Minnesota earned high marks on two recently released lists—one that identified the “best cities for female entrepreneurs” and another that ranked states based on their residents’ well-being.
Minneapolis ranked fourth on a list of best cities for female entrepreneurship. The list was produced by Nerd Wallet, a website that helps consumers compare financial products and services and that often produces ranked lists.
The list is based on five factors:
• The number of businesses per 100 residents, a measure meant to gauge a city’s entrepreneurial climate
• The percentage of businesses that are owned by women
• The median earnings for full-time female workers
• The percentage of residents 25 years and older with a bachelor’s degree or higher
• Unemployment rates
The report indicates that Minneapolis has 10.4 businesses per 100 residents; 32.1 percent of its businesses are women-owned; its unemployment rate is 4.3 percent; 47 percent of residents 25 or older have at least a bachelor's degree; and the median income for its full-time female workers is $42,331.
Nationwide, female entrepreneurs run more than 8.6 million businesses, which generate more than $1.3 trillion in total revenues, according to the report.
Washington, D.C., topped Nerd Wallet's most recent ranking, followed by San Francisco and Seattle. View the list of the top 10 cities for female entrepreneurs here.
Minneapolis ranked fourth on a similar list in 2013, and Nerd Wallet previously named Minneapolis among the “Best Cities for Job Seekers.”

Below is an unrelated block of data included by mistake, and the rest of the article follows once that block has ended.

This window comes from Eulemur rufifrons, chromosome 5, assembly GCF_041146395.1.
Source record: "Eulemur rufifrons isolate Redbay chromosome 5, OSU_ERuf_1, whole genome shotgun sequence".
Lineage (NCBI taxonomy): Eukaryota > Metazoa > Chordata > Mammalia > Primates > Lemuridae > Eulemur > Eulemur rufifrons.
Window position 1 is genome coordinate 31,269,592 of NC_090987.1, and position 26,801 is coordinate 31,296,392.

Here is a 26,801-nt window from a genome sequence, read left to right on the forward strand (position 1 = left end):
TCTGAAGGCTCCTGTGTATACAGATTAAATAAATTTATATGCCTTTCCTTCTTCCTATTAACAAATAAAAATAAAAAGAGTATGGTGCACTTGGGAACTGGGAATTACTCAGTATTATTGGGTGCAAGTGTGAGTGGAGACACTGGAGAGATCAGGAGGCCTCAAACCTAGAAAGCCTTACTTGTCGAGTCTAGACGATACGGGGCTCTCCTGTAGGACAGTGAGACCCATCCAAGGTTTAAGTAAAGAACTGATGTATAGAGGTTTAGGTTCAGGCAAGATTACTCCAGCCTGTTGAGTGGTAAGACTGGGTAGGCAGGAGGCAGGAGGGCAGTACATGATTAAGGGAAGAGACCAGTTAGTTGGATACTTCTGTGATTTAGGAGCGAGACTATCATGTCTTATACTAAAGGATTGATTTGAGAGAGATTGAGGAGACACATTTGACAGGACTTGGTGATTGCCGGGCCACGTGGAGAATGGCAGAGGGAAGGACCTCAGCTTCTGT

Meanwhile, the state as a whole also earned high marks on a new (and unrelated) list.
Management consulting firm Gallup is behind the well-being study, which is based on more than 178,000 interviews that sought to analyze Americans’ physical and emotional health, healthy behaviors, work environment, social and community factors, financial security, and access to necessities such as food, shelter and health care.
Minnesota ranked fourth on the list, hanging on to a position among the top five states but dropping one spot from last year, when it ranked third. In fact, the lowest Minnesota has ranked since Gallup began producing its list in 2008 was sixth.
Several Midwestern states fared quite well. North Dakota topped the list, followed by South Dakota and Nebraska. West Virginia ranked last.
Gallup said that it will release more detailed state-level reports in April. View the complete ranking of states, as well as a comparison to last year’s list, here.
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